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“Bite-Size Bits of Local, National, and Global History”

Tupelo in Lee County, Mississippi — The American South (East South Central)
 

Shake Rag – A Way of Life / Shake Rag and Urban Renewal

 
 
Shake Rag – A Way of Life Marker image. Click for full size.
By Tom Bosse, August 23, 2020
1. Shake Rag – A Way of Life Marker
Inscription.  (side 1)
Shake Rag – A Way of Life

Shake Rag, known for its music and influence on a young Elvis, was more than music to the people who lived there – it was a way of life. After emancipation, freed slaves moved into shanties around Gum Pond and several black communities, including Shake Rag, grew from there. Shake Rag was a self-contained community with stores, successful businesses and a few homeowners. First and Triplett Streets were most densely populated. Work was meager with most employed in the cotton compress, stockyards, railroad and L.P. McCarty Wholesale. Less fortunate worked as domestics or yar boys. The residents danced to the Saturday night sounds of juice harps, scrubboards, brooms and spoons into early Sunday morning hours until the tambourines and hallelujahs of the sanctified church brought them in to Rising Star MB Church. Former Shake Rag resident Reverend Robert Jamison explained, “Even though we stayed in a poverty-stricken area when I was growing up, you always had a friend. People would respect you Shake Rag. I wanted to get out of Shake Rag in the mind, but I never
Shake Rag and Urban Renewal Marker image. Click for full size.
By Tom Bosse, August 23, 2020
2. Shake Rag and Urban Renewal Marker
did want to leave Shake Rag in the person. Because that’s where my roots are.”

(side 2)
Shake Rag and Urban Renewal

For 50 years locals theorized that the Shake Rag community would someday burn from the dismal conditions of the structures built with faulty wiring and open fireplaces. It indeed burn in 1962, but not from poor construction. It was burned in the name of progress as part of one of the state’s first urban renewal projects. Nonetheless, it was a sad day for the 169 families, 60 individuals and 43 businesses that were relocated from the 60-acre tract. Shake Rag was home to them and the memories of family, church, and life in Shake Rag were all they had left of the beloved community. Congress launched the federal urban redevelopment program until Title I of the Housing Act of 1949. Some viewed it as a way of boosting sagging property values; others as a means to increase tax revenues; and still others hoped it would clear the slums and provide better living conditions for the poor.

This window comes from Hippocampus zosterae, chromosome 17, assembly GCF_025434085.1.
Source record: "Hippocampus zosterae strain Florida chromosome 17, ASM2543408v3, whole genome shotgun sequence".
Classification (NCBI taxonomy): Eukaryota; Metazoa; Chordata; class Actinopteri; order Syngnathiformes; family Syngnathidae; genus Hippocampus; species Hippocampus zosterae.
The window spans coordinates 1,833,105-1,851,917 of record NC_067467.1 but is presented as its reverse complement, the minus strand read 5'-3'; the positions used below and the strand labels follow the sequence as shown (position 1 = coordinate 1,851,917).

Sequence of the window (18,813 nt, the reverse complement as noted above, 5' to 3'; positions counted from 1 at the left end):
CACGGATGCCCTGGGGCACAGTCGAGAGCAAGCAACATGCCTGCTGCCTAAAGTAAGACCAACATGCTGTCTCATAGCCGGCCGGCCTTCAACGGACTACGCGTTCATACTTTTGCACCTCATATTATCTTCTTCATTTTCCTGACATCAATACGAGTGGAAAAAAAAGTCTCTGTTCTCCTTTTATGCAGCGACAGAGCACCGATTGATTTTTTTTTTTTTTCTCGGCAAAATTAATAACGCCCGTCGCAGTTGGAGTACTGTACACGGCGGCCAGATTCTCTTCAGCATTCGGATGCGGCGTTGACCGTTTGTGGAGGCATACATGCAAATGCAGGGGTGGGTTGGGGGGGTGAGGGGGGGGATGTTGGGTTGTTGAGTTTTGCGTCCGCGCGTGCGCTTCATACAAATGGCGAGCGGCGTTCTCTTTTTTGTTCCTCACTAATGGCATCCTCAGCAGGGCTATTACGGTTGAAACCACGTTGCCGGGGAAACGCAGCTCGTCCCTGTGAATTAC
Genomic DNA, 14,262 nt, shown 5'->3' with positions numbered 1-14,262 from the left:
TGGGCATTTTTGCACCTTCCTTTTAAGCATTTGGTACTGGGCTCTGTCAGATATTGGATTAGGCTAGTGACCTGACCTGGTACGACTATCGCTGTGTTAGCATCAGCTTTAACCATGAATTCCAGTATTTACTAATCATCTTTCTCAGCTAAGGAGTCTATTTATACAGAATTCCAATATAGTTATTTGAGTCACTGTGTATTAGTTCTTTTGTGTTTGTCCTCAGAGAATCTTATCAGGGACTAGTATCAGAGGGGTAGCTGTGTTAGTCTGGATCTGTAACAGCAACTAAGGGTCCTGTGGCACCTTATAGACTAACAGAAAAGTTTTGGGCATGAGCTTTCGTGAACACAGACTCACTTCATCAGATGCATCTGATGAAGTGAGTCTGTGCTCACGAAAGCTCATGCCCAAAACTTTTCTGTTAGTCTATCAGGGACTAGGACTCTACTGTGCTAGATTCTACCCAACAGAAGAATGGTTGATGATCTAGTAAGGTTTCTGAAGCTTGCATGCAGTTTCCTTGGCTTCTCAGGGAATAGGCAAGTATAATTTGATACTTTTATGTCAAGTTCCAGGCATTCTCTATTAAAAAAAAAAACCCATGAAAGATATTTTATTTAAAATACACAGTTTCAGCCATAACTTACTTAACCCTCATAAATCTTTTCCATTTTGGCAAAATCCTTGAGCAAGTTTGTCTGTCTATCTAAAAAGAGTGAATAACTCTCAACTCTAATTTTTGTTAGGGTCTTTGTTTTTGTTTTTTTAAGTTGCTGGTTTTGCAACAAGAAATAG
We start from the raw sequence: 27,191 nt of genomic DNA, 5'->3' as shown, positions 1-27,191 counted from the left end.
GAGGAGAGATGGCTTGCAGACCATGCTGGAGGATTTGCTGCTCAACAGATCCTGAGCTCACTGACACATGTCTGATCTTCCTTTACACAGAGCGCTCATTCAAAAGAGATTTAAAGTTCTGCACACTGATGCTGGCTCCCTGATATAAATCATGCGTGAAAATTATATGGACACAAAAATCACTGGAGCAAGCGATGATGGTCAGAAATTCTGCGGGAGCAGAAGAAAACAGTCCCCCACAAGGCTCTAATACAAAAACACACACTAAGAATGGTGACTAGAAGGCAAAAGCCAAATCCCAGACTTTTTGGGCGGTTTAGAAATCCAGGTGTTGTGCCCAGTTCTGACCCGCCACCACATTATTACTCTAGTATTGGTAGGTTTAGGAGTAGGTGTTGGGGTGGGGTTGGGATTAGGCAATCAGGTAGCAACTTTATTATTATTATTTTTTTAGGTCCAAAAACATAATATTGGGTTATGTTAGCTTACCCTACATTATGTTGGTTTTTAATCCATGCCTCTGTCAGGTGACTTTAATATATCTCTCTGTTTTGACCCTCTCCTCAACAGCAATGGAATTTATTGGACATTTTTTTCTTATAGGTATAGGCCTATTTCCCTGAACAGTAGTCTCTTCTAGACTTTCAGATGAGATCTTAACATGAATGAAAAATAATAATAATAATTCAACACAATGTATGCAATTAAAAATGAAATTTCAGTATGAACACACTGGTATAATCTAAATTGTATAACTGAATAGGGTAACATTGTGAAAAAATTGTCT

Erected by Mississippi Department of Archives and History.
 
Topics. This historical marker is listed in this topic list: African Americans.
 
Location. 34° 15.554′ N, 88° 42.011′ W. Marker is in Tupelo, Mississippi
Shake Rag – A Way of Life / Shake Rag and Urban Renewal Marker image. Click for full size.
By Tom Bosse, August 23, 2020
3. Shake Rag – A Way of Life / Shake Rag and Urban Renewal Marker
, in Lee County. Marker is on Commerce Street near East Jefferson Street, on the right when traveling north. Marker is located next to the entrance of the BancorpSouth Arena. Touch for map. Marker is in this post office area: Tupelo MS 38804, United States of America. Touch for directions.
 
Other nearby markers. At least 8 other markers are within walking distance of this marker. Shake Rag Community (about 700 feet away, measured in a direct line); Shake Rag (about 800 feet away); Elvis Presley and Tupelo (approx. 0.2 miles away); Tupelo Hardware (approx. ¼ mile away); The Iron Furnace / Front Street (approx. ¼ mile away); The Tupelo Swamp / Plank Road (approx. ¼ mile away); Lee County Courthouse (approx. ¼ mile away); Lee County, Mississippi War Memorial (approx. ¼ mile away). Touch for a list and map of all markers in Tupelo.
 
More about this marker. At the time this marker was entered into the database. It has been temporarily moved due to construction.
 
 
Credits. This page was last revised on August 29, 2020. It was originally submitted on August 28, 2020, by Tom Bosse of Jefferson City, Tennessee. This page has been viewed 23 times since then. Photos:   1, 2, 3. submitted on August 28, 2020, by Tom Bosse of Jefferson City, Tennessee. • Bernard Fisher was the editor who published this page.
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Jan. 25, 2021